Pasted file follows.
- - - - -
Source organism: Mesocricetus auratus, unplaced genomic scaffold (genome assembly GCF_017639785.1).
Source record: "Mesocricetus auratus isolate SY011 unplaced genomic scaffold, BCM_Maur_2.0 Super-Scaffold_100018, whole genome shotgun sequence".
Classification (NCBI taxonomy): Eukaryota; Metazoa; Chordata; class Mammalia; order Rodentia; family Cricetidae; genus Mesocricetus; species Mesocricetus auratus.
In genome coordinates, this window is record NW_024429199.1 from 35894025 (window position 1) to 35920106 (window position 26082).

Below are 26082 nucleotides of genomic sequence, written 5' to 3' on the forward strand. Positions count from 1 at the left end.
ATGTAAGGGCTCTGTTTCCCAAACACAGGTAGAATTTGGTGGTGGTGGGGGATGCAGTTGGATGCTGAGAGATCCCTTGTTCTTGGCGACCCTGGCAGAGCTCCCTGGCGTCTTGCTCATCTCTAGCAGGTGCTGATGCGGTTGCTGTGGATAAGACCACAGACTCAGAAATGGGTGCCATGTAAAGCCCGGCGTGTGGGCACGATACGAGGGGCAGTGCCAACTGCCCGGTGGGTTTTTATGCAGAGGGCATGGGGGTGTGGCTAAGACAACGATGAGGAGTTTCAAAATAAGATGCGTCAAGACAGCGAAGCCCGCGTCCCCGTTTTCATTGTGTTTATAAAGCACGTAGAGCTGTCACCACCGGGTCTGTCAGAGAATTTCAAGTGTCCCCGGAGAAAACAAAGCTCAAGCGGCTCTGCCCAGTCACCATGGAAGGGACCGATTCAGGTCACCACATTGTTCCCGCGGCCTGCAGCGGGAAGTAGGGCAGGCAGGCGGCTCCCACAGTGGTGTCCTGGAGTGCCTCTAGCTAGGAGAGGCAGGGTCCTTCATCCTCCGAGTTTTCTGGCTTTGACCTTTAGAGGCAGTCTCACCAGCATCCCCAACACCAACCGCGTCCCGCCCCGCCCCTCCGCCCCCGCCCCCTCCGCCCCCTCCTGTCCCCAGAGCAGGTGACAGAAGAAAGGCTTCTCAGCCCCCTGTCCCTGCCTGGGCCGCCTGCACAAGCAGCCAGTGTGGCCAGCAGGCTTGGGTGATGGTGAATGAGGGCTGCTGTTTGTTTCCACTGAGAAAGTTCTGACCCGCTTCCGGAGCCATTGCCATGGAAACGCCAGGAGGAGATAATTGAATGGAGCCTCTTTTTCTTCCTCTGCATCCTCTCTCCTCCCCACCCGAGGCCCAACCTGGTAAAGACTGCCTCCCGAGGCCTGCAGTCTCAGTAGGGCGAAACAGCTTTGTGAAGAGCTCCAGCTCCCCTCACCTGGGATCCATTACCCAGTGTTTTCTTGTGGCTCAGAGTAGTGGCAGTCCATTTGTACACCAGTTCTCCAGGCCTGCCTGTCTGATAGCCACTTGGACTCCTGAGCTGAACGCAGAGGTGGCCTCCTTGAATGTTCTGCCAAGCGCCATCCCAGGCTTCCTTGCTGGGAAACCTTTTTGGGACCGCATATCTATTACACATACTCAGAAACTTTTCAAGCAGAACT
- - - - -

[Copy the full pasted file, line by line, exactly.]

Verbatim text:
Source organism: Mesocricetus auratus, unplaced genomic scaffold (genome assembly GCF_017639785.1).
Source record: "Mesocricetus auratus isolate SY011 unplaced genomic scaffold, BCM_Maur_2.0 Super-Scaffold_100018, whole genome shotgun sequence".
Classification (NCBI taxonomy): Eukaryota; Metazoa; Chordata; class Mammalia; order Rodentia; family Cricetidae; genus Mesocricetus; species Mesocricetus auratus.
In genome coordinates, this window is record NW_024429199.1 from 35894025 (window position 1) to 35920106 (window position 26082).

Below are 26082 nucleotides of genomic sequence, written 5' to 3' on the forward strand. Positions count from 1 at the left end.
ATGTAAGGGCTCTGTTTCCCAAACACAGGTAGAATTTGGTGGTGGTGGGGGATGCAGTTGGATGCTGAGAGATCCCTTGTTCTTGGCGACCCTGGCAGAGCTCCCTGGCGTCTTGCTCATCTCTAGCAGGTGCTGATGCGGTTGCTGTGGATAAGACCACAGACTCAGAAATGGGTGCCATGTAAAGCCCGGCGTGTGGGCACGATACGAGGGGCAGTGCCAACTGCCCGGTGGGTTTTTATGCAGAGGGCATGGGGGTGTGGCTAAGACAACGATGAGGAGTTTCAAAATAAGATGCGTCAAGACAGCGAAGCCCGCGTCCCCGTTTTCATTGTGTTTATAAAGCACGTAGAGCTGTCACCACCGGGTCTGTCAGAGAATTTCAAGTGTCCCCGGAGAAAACAAAGCTCAAGCGGCTCTGCCCAGTCACCATGGAAGGGACCGATTCAGGTCACCACATTGTTCCCGCGGCCTGCAGCGGGAAGTAGGGCAGGCAGGCGGCTCCCACAGTGGTGTCCTGGAGTGCCTCTAGCTAGGAGAGGCAGGGTCCTTCATCCTCCGAGTTTTCTGGCTTTGACCTTTAGAGGCAGTCTCACCAGCATCCCCAACACCAACCGCGTCCCGCCCCGCCCCTCCGCCCCCGCCCCCTCCGCCCCCTCCTGTCCCCAGAGCAGGTGACAGAAGAAAGGCTTCTCAGCCCCCTGTCCCTGCCTGGGCCGCCTGCACAAGCAGCCAGTGTGGCCAGCAGGCTTGGGTGATGGTGAATGAGGGCTGCTGTTTGTTTCCACTGAGAAAGTTCTGACCCGCTTCCGGAGCCATTGCCATGGAAACGCCAGGAGGAGATAATTGAATGGAGCCTCTTTTTCTTCCTCTGCATCCTCTCTCCTCCCCACCCGAGGCCCAACCTGGTAAAGACTGCCTCCCGAGGCCTGCAGTCTCAGTAGGGCGAAACAGCTTTGTGAAGAGCTCCAGCTCCCCTCACCTGGGATCCATTACCCAGTGTTTTCTTGTGGCTCAGAGTAGTGGCAGTCCATTTGTACACCAGTTCTCCAGGCCTGCCTGTCTGATAGCCACTTGGACTCCTGAGCTGAACGCAGAGGTGGCCTCCTTGAATGTTCTGCCAAGCGCCATCCCAGGCTTCCTTGCTGGGAAACCTTTTTGGGACCGCATATCTATTACACATACTCAGAAACTTTTCAAGCAGAACT